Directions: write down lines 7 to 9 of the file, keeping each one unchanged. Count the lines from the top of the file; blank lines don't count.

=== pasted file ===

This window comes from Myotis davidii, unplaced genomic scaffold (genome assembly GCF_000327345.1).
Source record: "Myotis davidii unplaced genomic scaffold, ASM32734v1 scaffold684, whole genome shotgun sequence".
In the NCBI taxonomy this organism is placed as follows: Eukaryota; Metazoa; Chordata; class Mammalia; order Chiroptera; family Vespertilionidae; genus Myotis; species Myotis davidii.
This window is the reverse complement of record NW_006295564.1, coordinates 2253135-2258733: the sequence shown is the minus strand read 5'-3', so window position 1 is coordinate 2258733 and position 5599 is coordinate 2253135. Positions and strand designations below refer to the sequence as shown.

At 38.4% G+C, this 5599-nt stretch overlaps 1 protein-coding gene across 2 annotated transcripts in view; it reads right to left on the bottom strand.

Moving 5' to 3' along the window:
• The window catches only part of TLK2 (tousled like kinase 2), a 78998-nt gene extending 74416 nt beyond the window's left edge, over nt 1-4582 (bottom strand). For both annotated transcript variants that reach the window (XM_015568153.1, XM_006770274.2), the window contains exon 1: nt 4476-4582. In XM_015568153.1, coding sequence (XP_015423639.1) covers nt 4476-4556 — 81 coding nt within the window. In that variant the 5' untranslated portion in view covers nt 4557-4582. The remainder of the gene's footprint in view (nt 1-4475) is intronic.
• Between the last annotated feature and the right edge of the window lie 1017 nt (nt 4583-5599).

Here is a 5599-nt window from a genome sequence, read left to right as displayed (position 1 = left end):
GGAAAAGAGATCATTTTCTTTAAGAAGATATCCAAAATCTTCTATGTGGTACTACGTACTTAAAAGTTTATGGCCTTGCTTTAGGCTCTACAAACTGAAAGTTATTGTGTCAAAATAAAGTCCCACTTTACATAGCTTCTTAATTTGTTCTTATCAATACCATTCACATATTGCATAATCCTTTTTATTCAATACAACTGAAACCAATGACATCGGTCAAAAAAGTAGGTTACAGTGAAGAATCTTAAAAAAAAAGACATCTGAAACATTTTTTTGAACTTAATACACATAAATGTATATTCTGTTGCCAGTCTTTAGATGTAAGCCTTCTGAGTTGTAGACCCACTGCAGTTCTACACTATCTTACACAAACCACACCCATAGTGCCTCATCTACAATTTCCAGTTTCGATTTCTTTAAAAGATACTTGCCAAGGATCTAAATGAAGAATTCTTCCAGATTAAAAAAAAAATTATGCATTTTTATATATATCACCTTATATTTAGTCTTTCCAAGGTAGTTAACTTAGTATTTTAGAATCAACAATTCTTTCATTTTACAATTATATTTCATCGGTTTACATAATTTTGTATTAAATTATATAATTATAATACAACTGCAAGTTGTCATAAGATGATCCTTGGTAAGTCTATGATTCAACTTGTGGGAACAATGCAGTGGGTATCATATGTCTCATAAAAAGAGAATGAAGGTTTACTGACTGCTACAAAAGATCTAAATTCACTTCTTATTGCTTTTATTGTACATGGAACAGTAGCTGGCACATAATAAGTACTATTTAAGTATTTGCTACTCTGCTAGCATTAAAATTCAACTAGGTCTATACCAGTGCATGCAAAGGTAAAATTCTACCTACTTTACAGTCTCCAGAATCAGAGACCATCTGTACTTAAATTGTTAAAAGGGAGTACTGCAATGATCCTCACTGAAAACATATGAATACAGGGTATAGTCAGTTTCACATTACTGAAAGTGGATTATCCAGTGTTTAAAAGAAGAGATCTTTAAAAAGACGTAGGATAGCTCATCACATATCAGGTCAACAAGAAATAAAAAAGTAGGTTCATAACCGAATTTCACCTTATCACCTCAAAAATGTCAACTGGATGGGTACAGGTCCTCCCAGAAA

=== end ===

• The window catches only part of TLK2 (tousled like kinase 2), a 78998-nt gene extending 74416 nt beyond the window's left edge, over nt 1-4582 (bottom strand). For both annotated transcript variants that reach the window (XM_015568153.1, XM_006770274.2), the window contains exon 1: nt 4476-4582. In XM_015568153.1, coding sequence (XP_015423639.1) covers nt 4476-4556 — 81 coding nt within the window. In that variant the 5' untranslated portion in view covers nt 4557-4582. The remainder of the gene's footprint in view (nt 1-4475) is intronic.
• Between the last annotated feature and the right edge of the window lie 1017 nt (nt 4583-5599).

Here is a 5599-nt window from a genome sequence, read left to right as displayed (position 1 = left end):